July 21, 2017
2 min read

Revefenacin shows promise in phase 3 trial for treating COPD

You've successfully added to your alerts. You will receive an email when new content is published.

Click Here to Manage Email Alerts

We were unable to process your request. Please try again later. If you continue to have this issue please contact customerservice@slackinc.com.

A 12-month phase 3 safety study demonstrated positive results of revefenacin for the treatment of chronic obstructive pulmonary disease, according to a press release issued by Theravance Biopharma and Mylan.

Revefenacin is an investigational long-acting muscarinic antagonist (LAMA) and a proposed once-daily, nebulized bronchodilator, according to the release.

“The data from this 12-month safety study build on our observations from the previous three-month efficacy studies and suggest that revefenacin has a favorable safety and tolerability profile when dosed chronically, either as a standalone therapy or when taken as an add-on to other [chronic obstructive pulmonary disease (COPD)] therapies including combinations of [inhaled corticosteroids] and [long-acting beta-agonists (LABA)],” Brett Haumann, MD, chief medical officer at Theravance Biopharma, said in the release. “As of today, there are no approved nebulized LAMAs, despite a significant number of COPD patients needing or preferring nebulized therapy for the treatment of their disease. Having achieved positive efficacy and tolerability data in our Phase 3 program, we and our partner Mylan believe that revefenacin is well positioned to address this important patient need. We remain on schedule to submit the NDA in the fourth quarter of 2017, which is the next step towards our goal of delivering the first once-daily nebulized bronchodilator to the COPD patient community.”

The randomized, active-controlled parallel group trial included 1,055 patients with COPD. Participants received either one of two doses of revefenacin (88 mcg or 175 mcg) that were inhaled once daily via a nebulizer or standard of care (tiotropium [Spiriva]). Other COPD therapies, including LABA or LABA/inhaled corticosteroids were used by half of participants.

Results from the study revealed that revefenacin was generally well-tolerated, with no new safety issues indicated. Compared with patients receiving the standard care treatment, those receiving either dose of revefenacin had lower or comparable rates of both adverse events and serious adverse events. Exacerbations, nasopharyngitis, upper respiratory tract infections and cough were the most frequently reported adverse events. Patients receiving 175 mcg of revefenacin had the lowest rates of COPD exacerbations and those receiving either dose of revefenacin had the lowest frequencies of anti-muscarinic side effects, including dry mouth and constipation.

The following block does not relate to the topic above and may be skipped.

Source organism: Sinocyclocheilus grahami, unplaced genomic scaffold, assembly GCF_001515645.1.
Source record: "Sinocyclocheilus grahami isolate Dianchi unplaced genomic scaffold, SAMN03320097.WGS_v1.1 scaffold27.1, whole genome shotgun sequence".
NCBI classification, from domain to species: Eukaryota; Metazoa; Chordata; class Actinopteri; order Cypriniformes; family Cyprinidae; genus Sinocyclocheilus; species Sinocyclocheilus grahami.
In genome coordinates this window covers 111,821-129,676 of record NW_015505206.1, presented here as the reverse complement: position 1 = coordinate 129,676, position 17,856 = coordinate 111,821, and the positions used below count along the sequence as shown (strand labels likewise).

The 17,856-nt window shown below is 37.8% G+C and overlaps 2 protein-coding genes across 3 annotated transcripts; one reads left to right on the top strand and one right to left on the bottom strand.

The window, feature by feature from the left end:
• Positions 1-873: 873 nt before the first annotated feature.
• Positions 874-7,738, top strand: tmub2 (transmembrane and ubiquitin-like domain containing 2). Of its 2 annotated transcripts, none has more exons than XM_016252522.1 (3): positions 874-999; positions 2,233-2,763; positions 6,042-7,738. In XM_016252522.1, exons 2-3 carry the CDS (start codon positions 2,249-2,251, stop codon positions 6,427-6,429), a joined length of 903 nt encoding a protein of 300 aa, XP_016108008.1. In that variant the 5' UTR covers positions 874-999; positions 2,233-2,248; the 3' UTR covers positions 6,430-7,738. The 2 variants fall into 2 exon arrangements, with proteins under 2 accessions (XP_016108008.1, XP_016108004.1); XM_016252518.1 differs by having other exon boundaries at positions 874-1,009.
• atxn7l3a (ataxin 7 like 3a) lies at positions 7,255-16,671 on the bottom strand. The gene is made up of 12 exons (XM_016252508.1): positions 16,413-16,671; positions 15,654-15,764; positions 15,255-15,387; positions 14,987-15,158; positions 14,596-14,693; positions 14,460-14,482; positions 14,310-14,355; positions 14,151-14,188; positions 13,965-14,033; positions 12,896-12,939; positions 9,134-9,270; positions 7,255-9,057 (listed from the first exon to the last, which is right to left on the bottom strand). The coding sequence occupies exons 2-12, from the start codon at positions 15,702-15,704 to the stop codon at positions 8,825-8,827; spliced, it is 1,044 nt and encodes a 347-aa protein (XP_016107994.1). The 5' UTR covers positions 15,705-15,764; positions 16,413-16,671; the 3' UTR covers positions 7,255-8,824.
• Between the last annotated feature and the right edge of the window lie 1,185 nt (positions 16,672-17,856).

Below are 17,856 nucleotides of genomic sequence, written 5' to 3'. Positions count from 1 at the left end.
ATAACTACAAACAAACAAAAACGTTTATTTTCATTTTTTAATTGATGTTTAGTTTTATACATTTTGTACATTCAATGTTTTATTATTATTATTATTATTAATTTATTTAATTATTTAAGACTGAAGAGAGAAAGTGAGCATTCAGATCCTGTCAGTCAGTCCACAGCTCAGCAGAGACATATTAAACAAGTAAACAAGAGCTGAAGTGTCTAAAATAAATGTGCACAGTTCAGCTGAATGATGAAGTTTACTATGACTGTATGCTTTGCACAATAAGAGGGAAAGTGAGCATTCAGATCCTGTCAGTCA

Previously, Theravance Biopharma and Mylan have reported that revefenacin demonstrated statistically significant and clinically meaningful improvements in moderate to very severe COPD after 12 weeks compared to placebo in two pivotal Phase 3 efficacy studies.


Data from all three studies will support the submission of a new drug application with the FDA, according to the FDA.

“Our revefenacin collaboration with Theravance Biopharma continues to deliver results at every step along the development path,” Rajiv Malik, president of Mylan, said. “We are very pleased with the top-line results from the 12-month safety trial and now feel we have all the data necessary to support a successful [new drug application] filing. Should revefenacin receive approval from the FDA, we look forward to introducing this nebulized LAMA, to ensure the treatment has the greatest possible impact on the lives of patients with COPD.”

Disclosure: Haumann is the chief medical officer at Theravance Biopharma. Malik is the president of Mylan.